Cañada College Kinesiology and Wellness Building | Submitted by Blach Construction
Redwood City, California
Region: ENR California
Excellence in Safety
titleOWNER: San Mateo County Community College District
titleLEAD DESIGN FIRM: ELS Architecture and Urban Design
GENERAL CONTRACTOR: Blach Construction
CIVIL ENGINEER: BKF
STRUCTURAL ENGINEER: Forell/Elsesser Engineers
MEP ENGINEER: AGC Inc.
LANDSCAPE ARCHITECT: SWA
CONSTRUCTION MANAGER: Swinerton
SUBCONTRACTORS: Intermountain Electric; KDS Plumbing Inc.; RCM Fire Protection Inc.; Water Technology Inc.; Simpson Gumpertz & Heger
The construction of the $96-million, 115,000-sq-ft, LEED Gold-certified athletics and educational community college facility in Redwood, Calif., would test Blach Construction’s safety program in unique ways.
From construction’s start in December 2017 to its completion in April 2021, the project team encountered a mix of jobsite hazards, including dangers inherent to the site and others imposed by the onset of the COVID-19 pandemic as well as from nearby fires.
Calling safety the “backbone” of its operation and touting an overall EMR rate of 0.38, Blach took unusual steps early on to protect workers. For the tight site, the contractor opted to use aerial boom lifts instead of scaffolding to install facade elements, for example.
A larger early safety concern was the demolition of an existing, approximately 60-ft-tall gymnasium featuring “massive” concrete columns and tilt-up panels, says Steve Acosta, Blach’s safety program manager. To mitigate dust, the contractor engineered large water lines that would be attached to the excavators performing the demolition.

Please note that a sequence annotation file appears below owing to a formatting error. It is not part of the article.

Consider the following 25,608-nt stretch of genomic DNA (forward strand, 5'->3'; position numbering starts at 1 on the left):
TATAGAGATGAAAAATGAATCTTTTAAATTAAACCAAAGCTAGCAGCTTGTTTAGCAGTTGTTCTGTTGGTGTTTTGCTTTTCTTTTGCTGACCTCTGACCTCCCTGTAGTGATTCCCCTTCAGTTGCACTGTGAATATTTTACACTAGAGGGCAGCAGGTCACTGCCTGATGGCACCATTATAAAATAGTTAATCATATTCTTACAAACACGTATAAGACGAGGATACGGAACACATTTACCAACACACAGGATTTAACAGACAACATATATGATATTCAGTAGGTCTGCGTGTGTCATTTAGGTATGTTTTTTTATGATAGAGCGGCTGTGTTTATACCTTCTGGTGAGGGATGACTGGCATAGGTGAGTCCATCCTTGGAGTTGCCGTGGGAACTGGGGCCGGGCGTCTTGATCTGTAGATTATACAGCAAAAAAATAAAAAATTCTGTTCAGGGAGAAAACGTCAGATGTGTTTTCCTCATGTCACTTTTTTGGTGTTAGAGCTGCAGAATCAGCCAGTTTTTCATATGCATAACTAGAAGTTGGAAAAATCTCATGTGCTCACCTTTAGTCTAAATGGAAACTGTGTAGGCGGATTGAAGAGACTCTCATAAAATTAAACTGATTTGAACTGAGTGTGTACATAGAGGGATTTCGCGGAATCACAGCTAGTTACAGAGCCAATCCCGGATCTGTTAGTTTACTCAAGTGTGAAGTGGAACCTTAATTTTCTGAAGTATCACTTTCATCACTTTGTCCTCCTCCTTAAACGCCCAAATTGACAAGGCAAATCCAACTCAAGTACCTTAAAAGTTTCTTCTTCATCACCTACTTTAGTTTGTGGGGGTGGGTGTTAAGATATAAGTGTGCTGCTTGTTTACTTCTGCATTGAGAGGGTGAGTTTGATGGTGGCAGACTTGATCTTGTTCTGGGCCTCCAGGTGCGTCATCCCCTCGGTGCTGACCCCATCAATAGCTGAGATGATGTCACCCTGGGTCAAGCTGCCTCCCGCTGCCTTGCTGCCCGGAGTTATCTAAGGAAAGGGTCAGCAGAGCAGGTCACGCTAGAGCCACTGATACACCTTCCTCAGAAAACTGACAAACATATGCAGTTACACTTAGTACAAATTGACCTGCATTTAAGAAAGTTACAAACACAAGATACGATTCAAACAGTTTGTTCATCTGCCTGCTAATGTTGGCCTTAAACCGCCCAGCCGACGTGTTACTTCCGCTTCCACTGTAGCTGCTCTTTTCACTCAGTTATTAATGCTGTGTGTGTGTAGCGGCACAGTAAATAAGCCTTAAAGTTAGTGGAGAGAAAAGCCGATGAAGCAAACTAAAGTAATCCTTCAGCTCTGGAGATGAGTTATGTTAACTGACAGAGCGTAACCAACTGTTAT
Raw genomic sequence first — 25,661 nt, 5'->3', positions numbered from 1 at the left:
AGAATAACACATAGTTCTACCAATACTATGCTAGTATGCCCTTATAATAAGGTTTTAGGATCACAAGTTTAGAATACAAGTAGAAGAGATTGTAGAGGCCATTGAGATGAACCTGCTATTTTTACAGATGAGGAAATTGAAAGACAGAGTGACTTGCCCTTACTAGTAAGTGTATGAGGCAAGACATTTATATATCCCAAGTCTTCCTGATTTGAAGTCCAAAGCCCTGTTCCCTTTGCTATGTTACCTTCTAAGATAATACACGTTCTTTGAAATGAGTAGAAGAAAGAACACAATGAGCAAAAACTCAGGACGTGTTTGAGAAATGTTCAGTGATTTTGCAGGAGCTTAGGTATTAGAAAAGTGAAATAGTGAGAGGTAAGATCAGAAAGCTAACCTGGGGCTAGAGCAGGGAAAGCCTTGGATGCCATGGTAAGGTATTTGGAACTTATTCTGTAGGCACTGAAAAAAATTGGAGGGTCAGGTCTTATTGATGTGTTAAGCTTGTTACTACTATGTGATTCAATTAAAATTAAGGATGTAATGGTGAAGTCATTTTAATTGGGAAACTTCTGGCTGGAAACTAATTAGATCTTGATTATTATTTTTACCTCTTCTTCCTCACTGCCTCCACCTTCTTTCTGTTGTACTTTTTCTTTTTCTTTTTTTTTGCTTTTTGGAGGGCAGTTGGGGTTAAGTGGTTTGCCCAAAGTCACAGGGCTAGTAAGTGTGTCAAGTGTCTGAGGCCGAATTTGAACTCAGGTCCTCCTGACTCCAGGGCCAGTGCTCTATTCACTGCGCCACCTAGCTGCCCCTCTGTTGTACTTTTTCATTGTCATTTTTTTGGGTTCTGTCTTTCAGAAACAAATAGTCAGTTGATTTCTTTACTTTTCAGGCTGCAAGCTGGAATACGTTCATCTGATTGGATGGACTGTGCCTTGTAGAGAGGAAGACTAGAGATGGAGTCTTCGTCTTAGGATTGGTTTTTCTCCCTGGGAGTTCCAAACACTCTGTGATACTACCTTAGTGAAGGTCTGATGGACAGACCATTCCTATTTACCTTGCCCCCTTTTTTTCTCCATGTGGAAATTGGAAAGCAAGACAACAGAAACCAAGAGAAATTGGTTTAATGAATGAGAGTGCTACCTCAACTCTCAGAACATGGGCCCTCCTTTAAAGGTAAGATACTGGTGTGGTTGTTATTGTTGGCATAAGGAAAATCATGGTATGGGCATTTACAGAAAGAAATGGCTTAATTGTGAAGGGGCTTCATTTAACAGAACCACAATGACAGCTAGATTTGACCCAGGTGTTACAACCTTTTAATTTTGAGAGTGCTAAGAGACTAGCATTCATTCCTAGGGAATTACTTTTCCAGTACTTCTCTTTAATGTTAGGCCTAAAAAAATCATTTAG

The $96-million, 115,000-sq-ft facility at Cañada College recently achieved LEED Gold certification.
Photos by Bruce Damonte
Describing the gym demolition work as “intense,” with water spraying from the excavators, “it was like watching ‘Transformers’ in real time,” Acosta says.
The contractor also hired a hygienist to provide workers with detailed training about handling the removal of the site’s asbestos-laden soil.
Arguably the project’s biggest challenge arrived in early 2020 with COVID-19’s onset. Here, Blach and team responded quickly. Within a week of California’s shelter-in-place orders going into effect in mid-March, the company created and issued a 50-plus-page document of COVID jobsite protocols, says Acosta. As a result, the project experienced zero lost days due to coronavirus or shelter-in-place orders. Additionally, as wildfires burned, the contractor took extra measures to prevent worker smoke inhalation and installed air purifiers to both combat smoke and cleanse the air of viruses.